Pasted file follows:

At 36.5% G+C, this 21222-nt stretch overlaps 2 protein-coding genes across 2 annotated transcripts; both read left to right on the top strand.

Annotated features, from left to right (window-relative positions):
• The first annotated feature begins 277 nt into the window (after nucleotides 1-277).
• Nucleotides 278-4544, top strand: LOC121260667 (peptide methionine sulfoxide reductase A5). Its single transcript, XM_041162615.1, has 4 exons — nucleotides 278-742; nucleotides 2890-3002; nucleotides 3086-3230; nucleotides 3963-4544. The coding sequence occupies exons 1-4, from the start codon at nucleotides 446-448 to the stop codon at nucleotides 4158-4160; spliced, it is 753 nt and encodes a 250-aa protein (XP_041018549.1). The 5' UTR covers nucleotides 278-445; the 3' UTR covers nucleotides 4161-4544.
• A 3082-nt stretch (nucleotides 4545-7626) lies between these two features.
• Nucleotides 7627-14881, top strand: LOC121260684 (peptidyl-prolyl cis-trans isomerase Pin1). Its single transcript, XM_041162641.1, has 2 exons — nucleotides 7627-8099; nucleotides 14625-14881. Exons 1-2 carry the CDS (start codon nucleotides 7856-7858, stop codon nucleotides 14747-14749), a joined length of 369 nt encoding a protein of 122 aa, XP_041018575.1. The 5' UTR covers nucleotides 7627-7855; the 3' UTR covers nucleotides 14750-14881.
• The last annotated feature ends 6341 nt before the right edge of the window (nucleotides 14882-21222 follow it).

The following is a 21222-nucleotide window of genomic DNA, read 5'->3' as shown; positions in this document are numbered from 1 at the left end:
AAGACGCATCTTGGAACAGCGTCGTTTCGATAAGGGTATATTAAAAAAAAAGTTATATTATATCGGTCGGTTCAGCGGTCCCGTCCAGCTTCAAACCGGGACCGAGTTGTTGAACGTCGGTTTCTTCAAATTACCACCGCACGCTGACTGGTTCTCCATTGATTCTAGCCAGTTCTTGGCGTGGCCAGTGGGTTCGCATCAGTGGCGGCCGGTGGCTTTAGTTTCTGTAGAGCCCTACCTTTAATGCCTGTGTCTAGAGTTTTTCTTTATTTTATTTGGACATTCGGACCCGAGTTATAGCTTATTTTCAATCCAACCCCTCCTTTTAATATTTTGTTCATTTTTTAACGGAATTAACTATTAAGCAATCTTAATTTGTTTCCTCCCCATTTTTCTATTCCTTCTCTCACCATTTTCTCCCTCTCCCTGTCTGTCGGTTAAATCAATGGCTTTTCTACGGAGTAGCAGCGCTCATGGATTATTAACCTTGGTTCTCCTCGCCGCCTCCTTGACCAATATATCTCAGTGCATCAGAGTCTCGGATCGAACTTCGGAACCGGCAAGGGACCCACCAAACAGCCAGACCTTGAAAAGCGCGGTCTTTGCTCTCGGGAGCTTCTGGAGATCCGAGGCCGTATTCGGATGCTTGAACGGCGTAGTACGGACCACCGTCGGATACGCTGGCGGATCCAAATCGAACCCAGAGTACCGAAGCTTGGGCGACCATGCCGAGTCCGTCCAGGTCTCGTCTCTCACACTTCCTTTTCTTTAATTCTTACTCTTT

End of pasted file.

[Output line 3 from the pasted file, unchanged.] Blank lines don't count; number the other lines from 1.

• The first annotated feature begins 277 nt into the window (after nucleotides 1-277).